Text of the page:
NC Plant Conservation Program & Friends of Plant Conservation Staff
Lesley Starke, NC Plant Conservation Program Director
Lesley has worked with NCPCP since 2010, first as Research Specialist, then Plant Ecologist, and now leading NCPCP as Program Director. Lesley has a background in conservation ecology and land protection. She has a Master of Environmental Management (MEM) degree from Duke University’s Nicholas School of the Environment and a BA in Biology from Hampshire College. In her free time, Lesley loves to tend her vegetable garden, knit, and try new recipes. Lesley is dedicated to conservation and she is also a Friend!
Geoff Austin, NCPCP Plant Ecologist
Environmental stewardship has been Geoff Austin's passion since his childhood. He grew up moving back and forth across the country as a child in a military family, experiencing the diverse ecosystems of both the Atlantic and Pacific coastlines, eventually growing his passion for the natural world. He attended James Madison University in Harrisonburg, Va. getting a B.S. in the Integrated Science and Technology program, with a major in Environmental Studies. He then attended Virginia Commonwealth University in order to pursue an M.S. degree in Environmental Studies. Geoff's thesis work focused on mapping and modeling the potential benthic spawning habitat of the Federally listed Atlantic Sturgeon, found within the James River. Geoff worked both in the fish research lab at VCU, and at the USGS stream monitoring program, while completing his graduate degree.
After completing his education, Geoff worked for the Virginia Department of Conservation and Recreation, in the Natural Heritage program, as the Northern Operations Steward from 2013 to 2020, working to protect several Natural Area Preserves, but primarily focusing on 3,000+ acres at Crow's Nest Natural Area Preserve, in Stafford, Va. He eventually attended a law enforcement academy to become a sworn Conservation Officer in Virginia during his time with Natural Heritage, in order to better enable him to protect the resources he was tasked with stewarding.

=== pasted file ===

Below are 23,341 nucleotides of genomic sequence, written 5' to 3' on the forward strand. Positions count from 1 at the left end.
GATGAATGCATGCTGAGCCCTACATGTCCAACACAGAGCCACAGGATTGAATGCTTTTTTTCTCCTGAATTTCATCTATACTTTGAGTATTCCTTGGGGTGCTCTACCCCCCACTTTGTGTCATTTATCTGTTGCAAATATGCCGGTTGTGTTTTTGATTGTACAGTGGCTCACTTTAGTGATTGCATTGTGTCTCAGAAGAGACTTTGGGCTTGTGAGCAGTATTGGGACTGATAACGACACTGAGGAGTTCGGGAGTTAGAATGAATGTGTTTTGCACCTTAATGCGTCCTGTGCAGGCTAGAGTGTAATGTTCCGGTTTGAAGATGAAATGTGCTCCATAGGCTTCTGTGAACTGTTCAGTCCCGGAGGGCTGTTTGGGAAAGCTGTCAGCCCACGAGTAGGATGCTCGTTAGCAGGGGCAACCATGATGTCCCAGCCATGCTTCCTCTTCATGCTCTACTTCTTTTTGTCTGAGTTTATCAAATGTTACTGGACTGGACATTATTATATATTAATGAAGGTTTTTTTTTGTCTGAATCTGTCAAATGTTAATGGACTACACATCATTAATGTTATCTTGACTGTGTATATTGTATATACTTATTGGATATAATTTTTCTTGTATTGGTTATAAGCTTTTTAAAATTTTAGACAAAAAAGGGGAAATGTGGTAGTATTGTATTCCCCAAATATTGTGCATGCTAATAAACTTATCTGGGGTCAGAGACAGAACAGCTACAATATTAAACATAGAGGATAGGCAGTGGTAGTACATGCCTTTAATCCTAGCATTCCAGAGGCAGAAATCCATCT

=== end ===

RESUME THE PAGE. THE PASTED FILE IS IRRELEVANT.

During his time with Virginia's Natural Heritage Program, Geoff became versed in prescribed fire, invasive species management, deer management, assisted with numerous monitoring and research programs, on top of regular operations such as being the tractor and boat operator for the Northern Region. Geoff also designed and built the public access for the preserve, ensuring that sensitive resources were avoided and not compromised by allowing the public into the preserve. In his free time, Geoff enjoys tinkering with computers and electronics, hunting, fishing, hiking, and backpacking, and is an avid wildlife and landscape photographer.
Lori Wright, NCPCP Program Assistant
Lori has worked for the Dept. of Agriculture since December 2019. Previously, she was an Administrative Assistant and Criminal Justice Instructor with Wake Tech. She will graduate from Fayetteville State University May 2020 with a BSBA. In her free time she likes to take long and short trips to the beach, jog, spend time with family and friends, and volunteer with non-profit organizations. She is excited to be a part of the Plant Industry Division.
Miranda Huff, FOPC Summer/Fall Intern 2020
Miranda Huff is working to create Environmental Education programs that focus on plants. We have already started working and have a lot of ideas we are eager to put into lesson plan form and share. She is a current undergraduate at NC State University in Environmental Science and am set to graduate, virtually, this December! She is a native North Carolinian from Kings Mountain but call Raleigh my home.
In her free time, Miranda likes to read, spend time at my nearby parks, or practice photography. She is still not sure what her post-graduation plans are but she has a strong interest in environmental outreach and climate change, as well as a newfound aspiration of Conservation Photographer. She hopes to make a positive impact on our environment within her lifetime and is honored to be working on such an important project with FoPC!
Olivia Dannemiller, FoPC Volunteer Coordinator (part-time) and NCPCP Field Tech (part-time)
Olivia grew up and currently lives in Asheville, North Carolina. She always had an interest in the outdoors, but her passion for environmental sustainability began at Appalachian State University, where she received a B.S. in Sustainable Development with a focus in environmental studies and a minor in Biology.